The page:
Ambushing the Bush Legacy

January 22, 2007

Ambushing the Bush Legacy
Naomi Schaefer Riley
Wall Street Journal
January 19, 2007

In an interview Sunday night on “60 Minutes,” President Bush told Scott Pelley that he is “not the kind of guy who sits here and says ‘Oh gosh, I’m worried about my legacy.’ I’m more worried about making the right decisions to protect the United States of America.”

It’s a noble sentiment, but with less than two years left in his presidency, Mr. Bush and his supporters do have to make some decisions about his legacy, or at least where it will be housed.

In December, the committee charged with selecting a location for W’s presidential library announced that it had narrowed down the candidates from three to one, eliminating Baylor University and the University of Dallas in favor of Southern Methodist University, Laura Bush’s alma mater. The proposed library will include, in addition to presidential papers and artifacts, a public-policy institute to further “domestic and international goals.” Among the goals mentioned by the selection committee are “compassionate conservatism, the spread of freedom and democracy throughout the world and defeating terrorism.”

It all sounds quite worthy, but certain members of the SMU faculty did not react well to the news of their campus’s selection. In an op-ed article for the college newspaper, two professors from the university’s theology school asked: “Do we want SMU to benefit financially from a legacy of massive violence, destruction and death brought about by the Bush presidency in dismissal of broad international opinion?”

A letter sent to SMU’s president last week, signed by 68 current and past members of the faculty, echoed this theme. It expressed concern about “certain actions and attitudes of President Bush during his term in office,” including (draw a deep breath here): “the erosion of habeas corpus, denial of global warming, disrespect of international treaties, alienation of longtime U.S. allies, environmental predation, disregard for the rights of gay persons, a pre-emptive war based on false premises and other perceived forms of disrespect for the created order and the global community.”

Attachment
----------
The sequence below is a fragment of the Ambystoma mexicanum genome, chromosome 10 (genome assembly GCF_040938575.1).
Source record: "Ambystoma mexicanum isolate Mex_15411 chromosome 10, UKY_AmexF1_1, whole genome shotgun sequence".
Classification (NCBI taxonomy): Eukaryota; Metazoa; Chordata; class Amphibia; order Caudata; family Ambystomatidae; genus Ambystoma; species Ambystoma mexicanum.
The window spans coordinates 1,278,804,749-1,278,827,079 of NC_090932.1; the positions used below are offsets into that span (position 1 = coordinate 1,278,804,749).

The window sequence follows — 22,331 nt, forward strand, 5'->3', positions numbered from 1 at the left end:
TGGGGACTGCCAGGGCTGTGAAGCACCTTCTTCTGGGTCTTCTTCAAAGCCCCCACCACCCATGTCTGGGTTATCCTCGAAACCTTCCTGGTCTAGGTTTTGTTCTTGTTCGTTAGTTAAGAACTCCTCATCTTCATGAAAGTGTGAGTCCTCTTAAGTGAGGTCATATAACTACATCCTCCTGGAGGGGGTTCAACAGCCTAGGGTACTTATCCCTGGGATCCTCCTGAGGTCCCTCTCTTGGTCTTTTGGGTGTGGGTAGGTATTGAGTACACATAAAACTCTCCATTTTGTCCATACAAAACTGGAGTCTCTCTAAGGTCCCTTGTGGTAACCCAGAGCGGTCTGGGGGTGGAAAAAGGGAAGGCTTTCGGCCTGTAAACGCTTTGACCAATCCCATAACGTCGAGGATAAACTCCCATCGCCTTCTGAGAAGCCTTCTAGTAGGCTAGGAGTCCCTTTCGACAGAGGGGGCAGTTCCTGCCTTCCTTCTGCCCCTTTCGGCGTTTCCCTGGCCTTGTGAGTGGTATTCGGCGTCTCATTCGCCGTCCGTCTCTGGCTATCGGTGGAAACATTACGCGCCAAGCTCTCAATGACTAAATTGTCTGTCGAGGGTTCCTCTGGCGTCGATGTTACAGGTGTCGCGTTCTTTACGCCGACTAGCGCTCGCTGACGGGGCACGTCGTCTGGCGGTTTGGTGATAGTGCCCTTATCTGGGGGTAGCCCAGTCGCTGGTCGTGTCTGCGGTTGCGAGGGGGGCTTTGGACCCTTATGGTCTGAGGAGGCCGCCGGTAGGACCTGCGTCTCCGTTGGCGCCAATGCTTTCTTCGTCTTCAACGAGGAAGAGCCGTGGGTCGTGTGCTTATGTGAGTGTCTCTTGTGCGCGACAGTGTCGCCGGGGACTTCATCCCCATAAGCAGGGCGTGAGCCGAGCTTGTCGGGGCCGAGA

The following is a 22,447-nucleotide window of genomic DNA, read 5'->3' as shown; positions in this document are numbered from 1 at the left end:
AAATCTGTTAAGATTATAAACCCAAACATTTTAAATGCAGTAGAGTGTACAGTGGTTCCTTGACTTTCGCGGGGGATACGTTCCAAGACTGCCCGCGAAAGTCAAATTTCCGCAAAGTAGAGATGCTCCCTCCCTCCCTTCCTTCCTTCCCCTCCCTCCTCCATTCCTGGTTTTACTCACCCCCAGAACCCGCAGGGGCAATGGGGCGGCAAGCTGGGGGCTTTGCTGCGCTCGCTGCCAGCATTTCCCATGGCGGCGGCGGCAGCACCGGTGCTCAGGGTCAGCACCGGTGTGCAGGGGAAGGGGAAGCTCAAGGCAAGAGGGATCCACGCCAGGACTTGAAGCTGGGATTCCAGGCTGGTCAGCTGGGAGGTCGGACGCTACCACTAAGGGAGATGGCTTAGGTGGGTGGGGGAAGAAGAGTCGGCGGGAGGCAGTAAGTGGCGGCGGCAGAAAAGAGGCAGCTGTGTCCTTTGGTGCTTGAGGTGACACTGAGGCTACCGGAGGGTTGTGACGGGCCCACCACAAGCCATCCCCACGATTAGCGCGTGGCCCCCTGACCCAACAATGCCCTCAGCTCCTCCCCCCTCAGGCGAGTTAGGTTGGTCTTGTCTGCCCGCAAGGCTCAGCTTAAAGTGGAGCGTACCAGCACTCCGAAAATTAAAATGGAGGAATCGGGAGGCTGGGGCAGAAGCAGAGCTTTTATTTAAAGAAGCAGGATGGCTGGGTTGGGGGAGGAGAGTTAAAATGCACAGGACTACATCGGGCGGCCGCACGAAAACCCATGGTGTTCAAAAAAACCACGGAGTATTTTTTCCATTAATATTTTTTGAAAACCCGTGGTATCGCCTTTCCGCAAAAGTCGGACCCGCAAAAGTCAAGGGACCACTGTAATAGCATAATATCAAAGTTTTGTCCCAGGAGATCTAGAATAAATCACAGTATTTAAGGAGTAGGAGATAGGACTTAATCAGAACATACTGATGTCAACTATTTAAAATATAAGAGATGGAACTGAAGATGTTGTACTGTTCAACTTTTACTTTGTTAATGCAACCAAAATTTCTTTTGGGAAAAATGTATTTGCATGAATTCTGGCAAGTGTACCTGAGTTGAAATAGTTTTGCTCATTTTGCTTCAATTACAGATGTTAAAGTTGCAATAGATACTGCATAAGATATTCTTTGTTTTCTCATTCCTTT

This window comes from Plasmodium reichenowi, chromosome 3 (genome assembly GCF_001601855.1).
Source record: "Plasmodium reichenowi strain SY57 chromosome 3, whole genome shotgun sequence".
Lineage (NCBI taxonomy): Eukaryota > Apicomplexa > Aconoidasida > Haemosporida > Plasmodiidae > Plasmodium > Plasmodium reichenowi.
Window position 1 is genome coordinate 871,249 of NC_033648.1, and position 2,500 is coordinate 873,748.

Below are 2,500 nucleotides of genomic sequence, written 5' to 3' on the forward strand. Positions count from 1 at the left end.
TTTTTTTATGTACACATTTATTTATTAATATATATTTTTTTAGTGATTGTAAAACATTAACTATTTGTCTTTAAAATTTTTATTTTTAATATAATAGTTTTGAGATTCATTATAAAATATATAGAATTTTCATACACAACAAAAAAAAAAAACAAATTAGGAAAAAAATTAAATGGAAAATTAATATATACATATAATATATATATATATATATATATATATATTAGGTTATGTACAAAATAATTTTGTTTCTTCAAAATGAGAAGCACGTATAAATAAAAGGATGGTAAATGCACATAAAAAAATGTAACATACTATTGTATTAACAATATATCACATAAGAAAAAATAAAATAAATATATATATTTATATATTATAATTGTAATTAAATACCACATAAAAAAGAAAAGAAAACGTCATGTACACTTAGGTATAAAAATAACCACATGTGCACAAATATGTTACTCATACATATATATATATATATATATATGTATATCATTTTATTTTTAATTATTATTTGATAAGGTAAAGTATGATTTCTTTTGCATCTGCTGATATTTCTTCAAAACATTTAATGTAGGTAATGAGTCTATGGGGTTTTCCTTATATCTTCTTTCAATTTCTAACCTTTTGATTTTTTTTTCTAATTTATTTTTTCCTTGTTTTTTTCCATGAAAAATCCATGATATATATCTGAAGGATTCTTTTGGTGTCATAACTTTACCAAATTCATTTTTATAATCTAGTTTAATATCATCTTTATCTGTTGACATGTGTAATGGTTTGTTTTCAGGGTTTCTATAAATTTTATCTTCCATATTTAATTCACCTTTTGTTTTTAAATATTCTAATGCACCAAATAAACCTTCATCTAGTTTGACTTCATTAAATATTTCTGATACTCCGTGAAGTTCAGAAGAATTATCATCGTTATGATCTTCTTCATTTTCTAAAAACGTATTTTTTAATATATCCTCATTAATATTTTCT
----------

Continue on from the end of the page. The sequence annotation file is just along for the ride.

Which raises the question: Why would Mr. Bush want to have anything to do with such hostile–not to mention graceless and cliché-obsessed–people? Why not look elsewhere for his library’s site? Admittedly the professors who signed the letter make up less than 10% of SMU’s faculty. But presidential libraries inevitably bring a degree of prominence, even prestige, to the universities that host them. Why should Mr. Bush and his friends give SMU the satisfaction? One can easily imagine Cindy Sheehan parading around the university grounds for years to come with hordes of sociology professors and student activists following her.

Continued here.


All the Presidents’ Libraries

January 22, 2007

All the Presidents’ Libraries
Stanley Fish
New York Times
January 21, 2007

When I arrived at Duke to take up a faculty position in the fall of 1985, I found a campus still polarized to some extent by the 1981 controversy over whether the university should be the site of the Richard Nixon library and museum. Nixon was a 1937 graduate of the law school at Duke, in Durham, N.C., and the offer of his papers was received positively by then president (and lifelong Democrat) Terry Sanford. But a significant number of faculty members opposed the plan, and the heated discussions that followed established a pattern of argument that would reappear whenever a university was proposed as the location of a presidential library.